Please know that your IGA friends and colleagues from around the word eagerly await the end of the outbreak, and the development of new tools for prevention and treatment, both in China and the other countries where new cases are being discovered such as Italy, Korea and Iran. Now more than ever, we can see the need for global cooperation so our countries and our families can thrive.
We commend the Chinese people on your patience and strength while facing this unprecedented situation. I look forward to returning to a time with safe and easy travel within and between countries. May you all enjoy good health and a quick return to a normal life, and working to advance goat health and production!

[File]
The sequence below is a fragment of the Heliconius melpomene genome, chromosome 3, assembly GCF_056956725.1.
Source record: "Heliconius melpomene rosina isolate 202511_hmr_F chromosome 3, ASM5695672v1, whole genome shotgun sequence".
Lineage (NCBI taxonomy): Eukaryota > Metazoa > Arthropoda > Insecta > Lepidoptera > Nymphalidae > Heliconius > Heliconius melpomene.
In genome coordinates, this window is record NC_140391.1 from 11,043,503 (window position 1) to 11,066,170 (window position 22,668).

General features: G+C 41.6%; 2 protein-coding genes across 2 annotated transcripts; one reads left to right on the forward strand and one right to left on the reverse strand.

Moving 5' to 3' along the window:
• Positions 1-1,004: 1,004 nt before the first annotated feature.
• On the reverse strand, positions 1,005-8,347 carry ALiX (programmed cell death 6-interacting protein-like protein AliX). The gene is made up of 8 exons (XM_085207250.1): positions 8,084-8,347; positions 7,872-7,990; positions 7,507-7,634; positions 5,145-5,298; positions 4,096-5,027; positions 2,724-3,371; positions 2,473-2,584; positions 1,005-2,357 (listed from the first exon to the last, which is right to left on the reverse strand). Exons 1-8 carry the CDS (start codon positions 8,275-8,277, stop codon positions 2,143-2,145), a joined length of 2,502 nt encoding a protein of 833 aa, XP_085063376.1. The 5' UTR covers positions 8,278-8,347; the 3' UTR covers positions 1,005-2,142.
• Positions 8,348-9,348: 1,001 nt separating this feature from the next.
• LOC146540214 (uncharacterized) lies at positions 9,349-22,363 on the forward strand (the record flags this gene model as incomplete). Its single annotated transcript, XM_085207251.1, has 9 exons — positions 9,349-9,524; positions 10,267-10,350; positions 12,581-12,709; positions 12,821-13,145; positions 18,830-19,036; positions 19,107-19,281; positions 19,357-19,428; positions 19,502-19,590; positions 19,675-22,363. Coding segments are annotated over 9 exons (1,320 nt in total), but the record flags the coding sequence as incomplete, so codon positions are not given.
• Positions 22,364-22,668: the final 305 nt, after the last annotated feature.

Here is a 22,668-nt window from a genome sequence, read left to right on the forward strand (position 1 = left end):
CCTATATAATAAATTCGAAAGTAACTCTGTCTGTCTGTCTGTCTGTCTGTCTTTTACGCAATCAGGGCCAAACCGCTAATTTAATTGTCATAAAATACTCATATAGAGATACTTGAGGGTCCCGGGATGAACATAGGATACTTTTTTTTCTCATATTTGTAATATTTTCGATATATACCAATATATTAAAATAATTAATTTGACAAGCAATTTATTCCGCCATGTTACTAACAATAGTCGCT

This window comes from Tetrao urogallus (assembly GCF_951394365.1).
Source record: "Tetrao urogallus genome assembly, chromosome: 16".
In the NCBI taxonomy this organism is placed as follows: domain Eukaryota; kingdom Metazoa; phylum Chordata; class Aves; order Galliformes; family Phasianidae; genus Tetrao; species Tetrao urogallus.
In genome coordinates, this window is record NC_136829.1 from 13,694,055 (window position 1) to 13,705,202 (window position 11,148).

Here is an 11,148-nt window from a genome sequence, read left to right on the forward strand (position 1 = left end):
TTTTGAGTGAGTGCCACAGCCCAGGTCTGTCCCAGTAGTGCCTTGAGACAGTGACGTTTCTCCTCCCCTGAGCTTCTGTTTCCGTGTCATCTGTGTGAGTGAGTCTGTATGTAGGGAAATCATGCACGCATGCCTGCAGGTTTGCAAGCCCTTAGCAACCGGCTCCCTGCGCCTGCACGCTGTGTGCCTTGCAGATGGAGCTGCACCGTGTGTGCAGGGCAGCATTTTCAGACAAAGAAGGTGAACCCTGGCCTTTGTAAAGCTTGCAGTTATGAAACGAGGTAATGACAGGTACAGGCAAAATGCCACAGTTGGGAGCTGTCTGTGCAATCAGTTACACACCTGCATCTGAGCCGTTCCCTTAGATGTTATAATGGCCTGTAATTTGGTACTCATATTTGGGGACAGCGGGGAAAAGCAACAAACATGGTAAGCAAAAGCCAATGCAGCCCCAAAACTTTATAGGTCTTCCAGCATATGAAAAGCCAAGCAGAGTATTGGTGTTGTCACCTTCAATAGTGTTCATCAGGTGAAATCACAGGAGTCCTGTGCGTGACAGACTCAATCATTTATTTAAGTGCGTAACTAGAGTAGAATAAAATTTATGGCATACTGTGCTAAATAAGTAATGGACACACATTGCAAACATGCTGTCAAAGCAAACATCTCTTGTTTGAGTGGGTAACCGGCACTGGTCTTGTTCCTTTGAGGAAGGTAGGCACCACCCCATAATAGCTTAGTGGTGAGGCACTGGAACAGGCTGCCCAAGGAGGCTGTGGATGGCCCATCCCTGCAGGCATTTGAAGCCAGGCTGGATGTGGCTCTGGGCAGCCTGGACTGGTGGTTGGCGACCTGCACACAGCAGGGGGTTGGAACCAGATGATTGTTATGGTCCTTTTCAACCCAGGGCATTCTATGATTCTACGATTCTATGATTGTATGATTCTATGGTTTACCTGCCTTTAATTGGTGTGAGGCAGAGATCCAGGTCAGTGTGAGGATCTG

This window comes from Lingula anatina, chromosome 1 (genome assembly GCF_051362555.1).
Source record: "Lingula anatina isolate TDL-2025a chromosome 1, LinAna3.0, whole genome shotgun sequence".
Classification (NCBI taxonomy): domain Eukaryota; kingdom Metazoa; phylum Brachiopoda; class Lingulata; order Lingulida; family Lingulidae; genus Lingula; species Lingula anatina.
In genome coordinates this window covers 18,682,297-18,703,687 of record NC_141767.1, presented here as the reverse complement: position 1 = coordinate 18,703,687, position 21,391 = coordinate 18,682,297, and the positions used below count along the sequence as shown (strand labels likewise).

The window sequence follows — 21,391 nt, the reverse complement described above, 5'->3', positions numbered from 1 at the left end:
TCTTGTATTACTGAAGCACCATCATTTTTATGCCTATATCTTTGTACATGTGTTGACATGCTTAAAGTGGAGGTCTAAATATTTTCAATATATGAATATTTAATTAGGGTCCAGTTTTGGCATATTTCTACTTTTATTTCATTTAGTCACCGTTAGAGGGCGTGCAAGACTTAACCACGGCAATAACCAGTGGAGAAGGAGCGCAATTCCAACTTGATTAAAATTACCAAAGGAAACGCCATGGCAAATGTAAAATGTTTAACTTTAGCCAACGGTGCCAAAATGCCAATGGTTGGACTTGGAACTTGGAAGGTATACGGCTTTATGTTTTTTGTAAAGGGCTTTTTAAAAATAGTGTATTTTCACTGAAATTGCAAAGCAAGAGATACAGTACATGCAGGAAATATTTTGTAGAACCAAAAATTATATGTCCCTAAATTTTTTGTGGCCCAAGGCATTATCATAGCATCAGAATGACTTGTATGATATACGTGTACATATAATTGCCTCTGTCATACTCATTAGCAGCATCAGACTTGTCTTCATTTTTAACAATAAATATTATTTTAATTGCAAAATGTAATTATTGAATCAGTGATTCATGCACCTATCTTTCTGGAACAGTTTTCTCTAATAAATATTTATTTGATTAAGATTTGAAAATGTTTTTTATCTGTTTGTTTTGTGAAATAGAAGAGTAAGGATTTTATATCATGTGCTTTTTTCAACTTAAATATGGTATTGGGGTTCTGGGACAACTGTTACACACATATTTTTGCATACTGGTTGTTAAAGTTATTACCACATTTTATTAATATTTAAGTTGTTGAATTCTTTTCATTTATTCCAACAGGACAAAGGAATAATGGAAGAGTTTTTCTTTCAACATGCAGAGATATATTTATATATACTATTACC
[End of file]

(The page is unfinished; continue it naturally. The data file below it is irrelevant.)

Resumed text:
As more countries become affected, we ask IGA's Board members, Country Representatives, and Regional Directors to add their own messages of support on Facebook and Twitter.
The International Goat Association promotes goat research and development for the benefit of humankind, to alleviate poverty, to promote prosperity and to improve the quality of life.